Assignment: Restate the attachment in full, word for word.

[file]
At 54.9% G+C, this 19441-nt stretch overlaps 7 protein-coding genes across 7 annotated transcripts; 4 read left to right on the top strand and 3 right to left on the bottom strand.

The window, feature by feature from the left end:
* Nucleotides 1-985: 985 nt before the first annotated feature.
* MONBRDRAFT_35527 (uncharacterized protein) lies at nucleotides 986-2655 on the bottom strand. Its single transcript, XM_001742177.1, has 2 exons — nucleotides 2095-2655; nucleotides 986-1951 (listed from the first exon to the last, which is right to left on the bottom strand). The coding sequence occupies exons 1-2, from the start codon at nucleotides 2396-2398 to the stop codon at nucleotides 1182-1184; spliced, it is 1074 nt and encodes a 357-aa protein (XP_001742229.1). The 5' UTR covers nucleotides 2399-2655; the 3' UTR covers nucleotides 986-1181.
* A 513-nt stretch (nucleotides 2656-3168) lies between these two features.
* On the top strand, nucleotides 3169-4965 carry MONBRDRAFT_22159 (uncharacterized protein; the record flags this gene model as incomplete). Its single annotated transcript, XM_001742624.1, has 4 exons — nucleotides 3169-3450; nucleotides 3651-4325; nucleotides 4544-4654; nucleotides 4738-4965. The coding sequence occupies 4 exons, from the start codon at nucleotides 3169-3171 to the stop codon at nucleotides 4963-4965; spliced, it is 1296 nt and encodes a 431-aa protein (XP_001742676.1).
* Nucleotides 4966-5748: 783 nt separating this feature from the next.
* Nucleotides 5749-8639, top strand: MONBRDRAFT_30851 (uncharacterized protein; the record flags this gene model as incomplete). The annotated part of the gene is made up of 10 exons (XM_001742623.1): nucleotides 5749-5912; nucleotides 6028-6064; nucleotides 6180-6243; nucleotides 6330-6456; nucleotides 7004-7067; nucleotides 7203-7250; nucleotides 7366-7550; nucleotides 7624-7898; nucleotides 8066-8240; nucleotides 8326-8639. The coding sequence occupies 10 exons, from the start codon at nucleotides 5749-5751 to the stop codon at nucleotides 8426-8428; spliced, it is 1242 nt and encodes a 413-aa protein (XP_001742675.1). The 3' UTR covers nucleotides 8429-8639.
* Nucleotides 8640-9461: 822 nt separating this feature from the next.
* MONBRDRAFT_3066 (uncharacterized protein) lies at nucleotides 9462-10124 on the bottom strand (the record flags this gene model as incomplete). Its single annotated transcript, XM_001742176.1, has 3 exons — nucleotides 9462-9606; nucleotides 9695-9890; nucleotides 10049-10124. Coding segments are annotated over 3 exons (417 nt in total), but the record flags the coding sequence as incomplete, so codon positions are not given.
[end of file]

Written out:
At 54.9% G+C, this 19441-nt stretch overlaps 7 protein-coding genes across 7 annotated transcripts; 4 read left to right on the top strand and 3 right to left on the bottom strand.

The window, feature by feature from the left end:
* Nucleotides 1-985: 985 nt before the first annotated feature.
* MONBRDRAFT_35527 (uncharacterized protein) lies at nucleotides 986-2655 on the bottom strand. Its single transcript, XM_001742177.1, has 2 exons — nucleotides 2095-2655; nucleotides 986-1951 (listed from the first exon to the last, which is right to left on the bottom strand). The coding sequence occupies exons 1-2, from the start codon at nucleotides 2396-2398 to the stop codon at nucleotides 1182-1184; spliced, it is 1074 nt and encodes a 357-aa protein (XP_001742229.1). The 5' UTR covers nucleotides 2399-2655; the 3' UTR covers nucleotides 986-1181.
* A 513-nt stretch (nucleotides 2656-3168) lies between these two features.
* On the top strand, nucleotides 3169-4965 carry MONBRDRAFT_22159 (uncharacterized protein; the record flags this gene model as incomplete). Its single annotated transcript, XM_001742624.1, has 4 exons — nucleotides 3169-3450; nucleotides 3651-4325; nucleotides 4544-4654; nucleotides 4738-4965. The coding sequence occupies 4 exons, from the start codon at nucleotides 3169-3171 to the stop codon at nucleotides 4963-4965; spliced, it is 1296 nt and encodes a 431-aa protein (XP_001742676.1).
* Nucleotides 4966-5748: 783 nt separating this feature from the next.
* Nucleotides 5749-8639, top strand: MONBRDRAFT_30851 (uncharacterized protein; the record flags this gene model as incomplete). The annotated part of the gene is made up of 10 exons (XM_001742623.1): nucleotides 5749-5912; nucleotides 6028-6064; nucleotides 6180-6243; nucleotides 6330-6456; nucleotides 7004-7067; nucleotides 7203-7250; nucleotides 7366-7550; nucleotides 7624-7898; nucleotides 8066-8240; nucleotides 8326-8639. The coding sequence occupies 10 exons, from the start codon at nucleotides 5749-5751 to the stop codon at nucleotides 8426-8428; spliced, it is 1242 nt and encodes a 413-aa protein (XP_001742675.1). The 3' UTR covers nucleotides 8429-8639.
* Nucleotides 8640-9461: 822 nt separating this feature from the next.
* MONBRDRAFT_3066 (uncharacterized protein) lies at nucleotides 9462-10124 on the bottom strand (the record flags this gene model as incomplete). Its single annotated transcript, XM_001742176.1, has 3 exons — nucleotides 9462-9606; nucleotides 9695-9890; nucleotides 10049-10124. Coding segments are annotated over 3 exons (417 nt in total), but the record flags the coding sequence as incomplete, so codon positions are not given.